Interview with Riaz Moola, CEO and Founder at EdTech StartUp: HyperionDev

HyperionDev is a tech education startup that teaches people real job-ready programming skills, using a combination of 1-on-1 personal mentorship and expert code review technology. HyperionDev is an answer to the problems of modern education, which remains too expensive and time-consuming, inaccessible, and lacking focus on skills development.

We help people learn real coding skills that they can use to find work in months rather than years, and without a mountain of student debt.
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How did you come up with the idea for the company?

In my first year of Computer Science at university, it was pretty clear that universities had a dropout problem. In some places, as much as 80% of students weren’t making it to their final year and graduating. Speaking to my fellow students I found that, in most cases, people just weren’t getting the attention and time they need to tackle often vast and complex new concepts in a subject they’d often had zero previous experience with. I started a mentor network, helping students to master the fundamentals of programming to prevent the high attrition rates of computer science departments. Pretty soon, I went from one mentor group, to universities all over the country, and then the world.

Since those grassroots days, I’ve realised that the problem is so much bigger than university departments: the demand for talented developers is skyrocketing, but learning these skills remains out of reach thanks to outdated or exorbitant traditional education. Our boot camps are accessible online or on our campuses. It is also available part-time to balance work and real-life responsibilities, allowing our students to maximise personalised learning so that they can make consistent progress to graduating with hireable skills in months rather than years.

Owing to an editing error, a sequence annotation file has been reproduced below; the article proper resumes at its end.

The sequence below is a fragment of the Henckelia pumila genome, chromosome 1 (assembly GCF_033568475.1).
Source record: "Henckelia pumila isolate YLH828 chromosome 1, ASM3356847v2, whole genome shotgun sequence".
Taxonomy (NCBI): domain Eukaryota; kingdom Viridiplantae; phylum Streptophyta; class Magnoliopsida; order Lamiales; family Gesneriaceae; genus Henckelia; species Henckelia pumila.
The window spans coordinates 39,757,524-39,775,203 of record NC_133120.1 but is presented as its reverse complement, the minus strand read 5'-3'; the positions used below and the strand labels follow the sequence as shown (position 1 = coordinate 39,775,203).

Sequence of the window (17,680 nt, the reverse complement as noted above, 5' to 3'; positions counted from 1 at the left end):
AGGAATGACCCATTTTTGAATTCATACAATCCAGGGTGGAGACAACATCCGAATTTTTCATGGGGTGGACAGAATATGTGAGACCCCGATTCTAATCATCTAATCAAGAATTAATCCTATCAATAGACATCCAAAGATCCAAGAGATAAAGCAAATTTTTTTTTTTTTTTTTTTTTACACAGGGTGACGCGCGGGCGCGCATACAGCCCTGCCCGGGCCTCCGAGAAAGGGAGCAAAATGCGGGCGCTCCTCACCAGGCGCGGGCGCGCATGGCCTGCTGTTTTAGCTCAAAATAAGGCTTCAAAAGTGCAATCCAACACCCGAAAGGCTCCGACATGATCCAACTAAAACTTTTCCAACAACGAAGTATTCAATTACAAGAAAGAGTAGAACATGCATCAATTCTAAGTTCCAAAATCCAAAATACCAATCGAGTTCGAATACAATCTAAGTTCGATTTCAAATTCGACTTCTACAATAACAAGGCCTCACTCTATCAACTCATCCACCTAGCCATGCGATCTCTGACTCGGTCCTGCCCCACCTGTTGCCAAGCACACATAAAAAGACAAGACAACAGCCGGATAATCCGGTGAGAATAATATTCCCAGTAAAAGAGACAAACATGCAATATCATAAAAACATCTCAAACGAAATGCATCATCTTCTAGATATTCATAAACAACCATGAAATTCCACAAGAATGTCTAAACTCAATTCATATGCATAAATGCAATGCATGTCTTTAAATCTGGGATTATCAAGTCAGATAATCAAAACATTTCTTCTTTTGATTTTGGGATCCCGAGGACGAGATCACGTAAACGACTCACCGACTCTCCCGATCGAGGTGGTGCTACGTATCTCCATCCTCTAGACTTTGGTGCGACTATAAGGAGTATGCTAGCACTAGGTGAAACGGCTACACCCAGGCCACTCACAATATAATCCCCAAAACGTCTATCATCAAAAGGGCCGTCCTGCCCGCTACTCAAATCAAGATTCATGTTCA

To put it plainly, there’s a growing tech skills gap across the world, which we’re filling, one student at a time.


How has the company evolved during the pandemic?

Our education model embraced digitisation long before it became something businesses needed to do to survive lockdown. Since our founding we’ve been a big proponent of online and accessible education, the only adaptation we needed during the hardest levels of lockdown was creating a remote-first classroom for students who would have been working on our two campuses in Joburg and Cape Town.

The lockdown didn’t so much evolve us as it did prove what we’ve been saying for years: that education is hard to access and expensive, and that people are hungry for a reliable way to learn real, job-ready skills for the high-paying tech careers that are out there.

The response during and after the first lockdowns demonstrates that public hunger. Our revenues have grown 640% to date, and we hit profitability in 2020. During the lockdown, we hit our highest ever number of active users, with 254% growth and surpassing 100,000 registered students.

What can we hope to see from HyperionDev in the future?

Our main focus is rapid global expansion, so that our accessible coding bootcamps can reach and help thousands more students across the world. We’re aiming to hit more than 10,000 active monthly students, and provide bootcamps in 20 countries concurrently on structured programmes that provide a more accessible path into tech than a traditional comp sci degree.

We recently raised more than R40 million rand, with nearly £2 million raised in under two weeks from our public crowdfund, which attracted over a thousand investors. In the coming months, we’re going to be laser-focused on growing our bootcamps, penetrating deeper into the international market, and helping thousands of students to graduate as job-ready developers across the world.